Analyzing Unevenly Spaced Longitudinal Count Data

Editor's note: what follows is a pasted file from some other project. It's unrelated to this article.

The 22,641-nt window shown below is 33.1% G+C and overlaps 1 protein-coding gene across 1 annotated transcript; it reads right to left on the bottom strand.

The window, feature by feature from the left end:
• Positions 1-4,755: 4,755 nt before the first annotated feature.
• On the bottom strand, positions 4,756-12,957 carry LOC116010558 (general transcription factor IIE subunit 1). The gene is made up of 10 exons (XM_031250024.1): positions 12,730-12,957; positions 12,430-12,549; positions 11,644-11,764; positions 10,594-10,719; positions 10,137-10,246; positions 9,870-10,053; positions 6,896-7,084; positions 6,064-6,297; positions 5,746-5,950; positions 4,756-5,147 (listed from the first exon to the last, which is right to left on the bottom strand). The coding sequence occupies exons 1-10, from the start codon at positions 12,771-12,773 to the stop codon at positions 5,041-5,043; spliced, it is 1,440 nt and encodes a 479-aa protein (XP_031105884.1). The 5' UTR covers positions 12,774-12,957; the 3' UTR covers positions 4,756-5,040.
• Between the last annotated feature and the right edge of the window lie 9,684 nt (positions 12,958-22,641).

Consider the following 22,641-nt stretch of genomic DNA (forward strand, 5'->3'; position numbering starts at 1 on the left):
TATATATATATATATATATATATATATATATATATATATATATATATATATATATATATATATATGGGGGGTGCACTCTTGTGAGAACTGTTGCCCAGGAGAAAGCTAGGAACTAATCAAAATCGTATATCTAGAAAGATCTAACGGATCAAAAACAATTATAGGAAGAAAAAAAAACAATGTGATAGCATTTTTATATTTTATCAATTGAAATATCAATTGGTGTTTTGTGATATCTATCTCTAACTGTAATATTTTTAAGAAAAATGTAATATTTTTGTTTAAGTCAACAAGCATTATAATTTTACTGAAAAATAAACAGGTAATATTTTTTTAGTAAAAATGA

In a longitudinal setup, as opposed to equi-spaced count responses, there are situations where an individual patient may provide successive count responses at unevenly spaced time intervals. These unevenly spaced count responses are in general accompanied with covariates information collected at the response occurring time points. Here, the responses and covariates are complete as opposed to certain longitudinal data subject to non-response or missing. The regression analysis of this type of unevenly spaced longitudinal count data is not adequately discussed in the literature. In this paper we propose a dynamic model for unevenly spaced longitudinal Poisson counts and demonstrate the computation of correlations among such count responses through an example with T = 4 time intervals such as 4 weeks as the duration of the longitudinal study. Here, if an individual patient reports a problem (in terms of counts) say at time intervals 1, 3, and 4 (i.e., in first, third and fourth weeks); then 3 count responses collected at these 3 times/weeks would be unevenly spaced. Clearly, this individual had nothing to report at time point 2, i.e., in second week, and hence these 3 responses are considered to be complete. Here, we emphasize that this ‘no response’ in the second week for the individual, is, neither a missing response (or so-called non-response) nor can it be quantified as a zero count because no probability can be assigned for a non-existing event. As far as the total number of time intervals is concerned it can be large but it is usually small in a longitudinal setup. However, for accuracy of correlations, one can make each interval small leading to a large value of T. For inferences, the regression parameters are estimated by using the well known GQL (generalized quasi-likelihood) approach. For the estimation of the unevenly spaced pair-wise correlation index parameters we use a standardized method of moments. The performance of the proposed estimation approaches are examined through an intensive simulation study. The results of this paper should be useful to bio-medical practitioners either currently dealing with this type of unevenly spaced count data or planning for data collection on a similar study.